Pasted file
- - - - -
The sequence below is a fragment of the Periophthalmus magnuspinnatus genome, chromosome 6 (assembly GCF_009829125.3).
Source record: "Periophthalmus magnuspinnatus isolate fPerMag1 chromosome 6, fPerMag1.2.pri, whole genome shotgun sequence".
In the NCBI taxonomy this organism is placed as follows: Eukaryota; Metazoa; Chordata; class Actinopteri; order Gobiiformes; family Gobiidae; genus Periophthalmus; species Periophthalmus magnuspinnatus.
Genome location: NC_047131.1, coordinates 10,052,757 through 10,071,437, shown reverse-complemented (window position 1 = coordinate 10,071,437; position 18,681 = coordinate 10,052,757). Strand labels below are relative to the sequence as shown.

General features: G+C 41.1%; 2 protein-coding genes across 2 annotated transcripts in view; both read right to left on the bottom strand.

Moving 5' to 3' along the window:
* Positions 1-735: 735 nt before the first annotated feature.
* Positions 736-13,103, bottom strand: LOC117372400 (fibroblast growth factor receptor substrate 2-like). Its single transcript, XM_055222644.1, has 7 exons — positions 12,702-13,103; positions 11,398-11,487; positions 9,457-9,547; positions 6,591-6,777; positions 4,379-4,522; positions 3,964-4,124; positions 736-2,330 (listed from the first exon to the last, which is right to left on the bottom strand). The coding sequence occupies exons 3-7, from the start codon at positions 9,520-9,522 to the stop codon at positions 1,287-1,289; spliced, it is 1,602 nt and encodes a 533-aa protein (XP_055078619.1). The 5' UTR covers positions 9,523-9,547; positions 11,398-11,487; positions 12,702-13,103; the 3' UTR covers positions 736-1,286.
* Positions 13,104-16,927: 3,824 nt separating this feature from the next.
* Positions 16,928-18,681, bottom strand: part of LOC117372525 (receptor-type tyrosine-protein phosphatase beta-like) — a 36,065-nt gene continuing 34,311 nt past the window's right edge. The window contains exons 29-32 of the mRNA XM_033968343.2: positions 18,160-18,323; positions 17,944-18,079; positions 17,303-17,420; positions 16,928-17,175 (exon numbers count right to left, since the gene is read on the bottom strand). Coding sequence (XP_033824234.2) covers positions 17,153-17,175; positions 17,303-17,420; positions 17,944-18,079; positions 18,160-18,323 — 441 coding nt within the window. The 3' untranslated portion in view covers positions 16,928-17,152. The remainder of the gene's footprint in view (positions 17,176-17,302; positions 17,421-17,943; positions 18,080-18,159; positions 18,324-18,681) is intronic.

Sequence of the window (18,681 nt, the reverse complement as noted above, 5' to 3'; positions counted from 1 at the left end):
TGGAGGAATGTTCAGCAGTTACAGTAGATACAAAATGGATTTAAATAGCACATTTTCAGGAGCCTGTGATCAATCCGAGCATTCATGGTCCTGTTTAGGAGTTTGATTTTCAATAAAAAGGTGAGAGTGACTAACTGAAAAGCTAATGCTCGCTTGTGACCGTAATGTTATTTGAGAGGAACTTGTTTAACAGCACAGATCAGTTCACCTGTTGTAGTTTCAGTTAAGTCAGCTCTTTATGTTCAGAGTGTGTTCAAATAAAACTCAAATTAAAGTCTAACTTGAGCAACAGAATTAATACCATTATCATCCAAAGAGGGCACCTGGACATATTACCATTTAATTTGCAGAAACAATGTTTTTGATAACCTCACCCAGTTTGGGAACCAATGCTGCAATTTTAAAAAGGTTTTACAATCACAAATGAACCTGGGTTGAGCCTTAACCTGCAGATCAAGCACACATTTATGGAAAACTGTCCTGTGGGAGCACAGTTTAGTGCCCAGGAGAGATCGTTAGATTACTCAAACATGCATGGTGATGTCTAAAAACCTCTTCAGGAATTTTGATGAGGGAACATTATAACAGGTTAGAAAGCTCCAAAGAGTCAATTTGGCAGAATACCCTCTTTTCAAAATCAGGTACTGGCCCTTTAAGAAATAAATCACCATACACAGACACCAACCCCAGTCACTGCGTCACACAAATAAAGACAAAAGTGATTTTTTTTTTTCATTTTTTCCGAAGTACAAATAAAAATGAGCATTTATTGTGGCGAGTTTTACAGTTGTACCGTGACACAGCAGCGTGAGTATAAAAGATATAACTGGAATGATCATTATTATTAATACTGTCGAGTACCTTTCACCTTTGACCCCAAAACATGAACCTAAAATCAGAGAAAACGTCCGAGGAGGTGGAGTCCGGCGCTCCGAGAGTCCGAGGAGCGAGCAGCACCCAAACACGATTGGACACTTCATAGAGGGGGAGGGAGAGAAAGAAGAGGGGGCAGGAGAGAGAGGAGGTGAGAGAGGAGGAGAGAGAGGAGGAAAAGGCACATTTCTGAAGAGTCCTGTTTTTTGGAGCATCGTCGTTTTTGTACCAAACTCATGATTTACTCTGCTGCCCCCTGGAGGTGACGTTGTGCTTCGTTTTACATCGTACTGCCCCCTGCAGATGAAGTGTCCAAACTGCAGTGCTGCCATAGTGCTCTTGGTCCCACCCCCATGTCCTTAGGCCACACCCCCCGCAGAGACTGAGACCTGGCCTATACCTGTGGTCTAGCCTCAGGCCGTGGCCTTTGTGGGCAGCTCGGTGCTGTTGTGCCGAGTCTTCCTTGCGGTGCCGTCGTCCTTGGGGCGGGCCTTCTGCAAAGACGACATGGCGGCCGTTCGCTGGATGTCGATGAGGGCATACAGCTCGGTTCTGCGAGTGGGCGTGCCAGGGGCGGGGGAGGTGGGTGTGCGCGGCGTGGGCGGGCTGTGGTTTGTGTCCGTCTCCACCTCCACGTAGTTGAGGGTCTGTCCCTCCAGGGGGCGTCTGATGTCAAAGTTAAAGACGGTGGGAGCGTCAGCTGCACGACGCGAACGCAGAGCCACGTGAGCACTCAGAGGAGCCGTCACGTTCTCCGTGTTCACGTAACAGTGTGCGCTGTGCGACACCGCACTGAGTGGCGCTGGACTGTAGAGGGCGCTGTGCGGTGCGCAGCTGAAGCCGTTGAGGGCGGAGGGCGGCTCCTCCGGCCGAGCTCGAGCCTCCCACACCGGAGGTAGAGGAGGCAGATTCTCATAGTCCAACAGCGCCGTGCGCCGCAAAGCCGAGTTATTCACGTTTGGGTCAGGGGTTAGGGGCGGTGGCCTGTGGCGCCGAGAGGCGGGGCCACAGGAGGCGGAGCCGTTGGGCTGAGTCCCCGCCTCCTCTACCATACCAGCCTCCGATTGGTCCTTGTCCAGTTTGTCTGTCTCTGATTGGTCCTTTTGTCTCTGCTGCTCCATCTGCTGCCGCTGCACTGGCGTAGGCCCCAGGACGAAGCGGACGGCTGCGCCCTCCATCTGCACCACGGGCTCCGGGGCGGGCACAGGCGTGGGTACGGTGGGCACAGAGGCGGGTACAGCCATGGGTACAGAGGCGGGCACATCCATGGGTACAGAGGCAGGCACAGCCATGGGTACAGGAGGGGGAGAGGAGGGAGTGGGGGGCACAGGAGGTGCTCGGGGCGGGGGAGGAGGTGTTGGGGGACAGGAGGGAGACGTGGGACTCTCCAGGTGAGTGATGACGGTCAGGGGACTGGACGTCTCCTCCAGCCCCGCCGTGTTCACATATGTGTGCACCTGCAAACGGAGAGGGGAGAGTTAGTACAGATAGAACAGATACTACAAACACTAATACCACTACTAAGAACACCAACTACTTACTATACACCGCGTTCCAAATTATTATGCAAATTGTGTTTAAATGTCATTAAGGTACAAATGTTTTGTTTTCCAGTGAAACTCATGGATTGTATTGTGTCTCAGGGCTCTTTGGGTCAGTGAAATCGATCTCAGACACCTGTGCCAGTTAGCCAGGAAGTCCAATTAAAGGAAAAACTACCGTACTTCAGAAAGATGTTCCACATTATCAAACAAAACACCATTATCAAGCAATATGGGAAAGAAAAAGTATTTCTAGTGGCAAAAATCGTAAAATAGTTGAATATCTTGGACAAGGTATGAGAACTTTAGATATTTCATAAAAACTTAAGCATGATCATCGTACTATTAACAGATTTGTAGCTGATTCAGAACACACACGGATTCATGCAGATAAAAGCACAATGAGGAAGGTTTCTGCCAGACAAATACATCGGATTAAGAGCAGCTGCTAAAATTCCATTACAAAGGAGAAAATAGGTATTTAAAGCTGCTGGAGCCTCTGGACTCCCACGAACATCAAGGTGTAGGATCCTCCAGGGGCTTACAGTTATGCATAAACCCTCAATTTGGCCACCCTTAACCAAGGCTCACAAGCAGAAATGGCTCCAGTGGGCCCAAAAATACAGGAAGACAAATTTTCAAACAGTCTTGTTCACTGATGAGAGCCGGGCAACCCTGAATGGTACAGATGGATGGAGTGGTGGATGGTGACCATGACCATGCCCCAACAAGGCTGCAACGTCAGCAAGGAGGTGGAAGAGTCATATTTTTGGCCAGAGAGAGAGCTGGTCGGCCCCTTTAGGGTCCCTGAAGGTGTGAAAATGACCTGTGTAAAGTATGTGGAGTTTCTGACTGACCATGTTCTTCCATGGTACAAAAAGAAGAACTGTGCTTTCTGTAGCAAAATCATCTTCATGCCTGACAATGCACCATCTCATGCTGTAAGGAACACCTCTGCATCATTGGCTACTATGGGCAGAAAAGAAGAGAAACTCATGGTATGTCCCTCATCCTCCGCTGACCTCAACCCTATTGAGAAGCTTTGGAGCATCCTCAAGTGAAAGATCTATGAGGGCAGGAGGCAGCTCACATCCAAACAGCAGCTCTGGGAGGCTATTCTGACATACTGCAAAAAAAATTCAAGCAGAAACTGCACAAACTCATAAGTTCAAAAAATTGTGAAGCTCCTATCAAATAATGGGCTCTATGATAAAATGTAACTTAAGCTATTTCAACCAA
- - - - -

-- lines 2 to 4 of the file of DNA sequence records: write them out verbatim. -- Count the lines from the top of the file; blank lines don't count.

Source record: "Periophthalmus magnuspinnatus isolate fPerMag1 chromosome 6, fPerMag1.2.pri, whole genome shotgun sequence".
In the NCBI taxonomy this organism is placed as follows: Eukaryota; Metazoa; Chordata; class Actinopteri; order Gobiiformes; family Gobiidae; genus Periophthalmus; species Periophthalmus magnuspinnatus.
Genome location: NC_047131.1, coordinates 10,052,757 through 10,071,437, shown reverse-complemented (window position 1 = coordinate 10,071,437; position 18,681 = coordinate 10,052,757). Strand labels below are relative to the sequence as shown.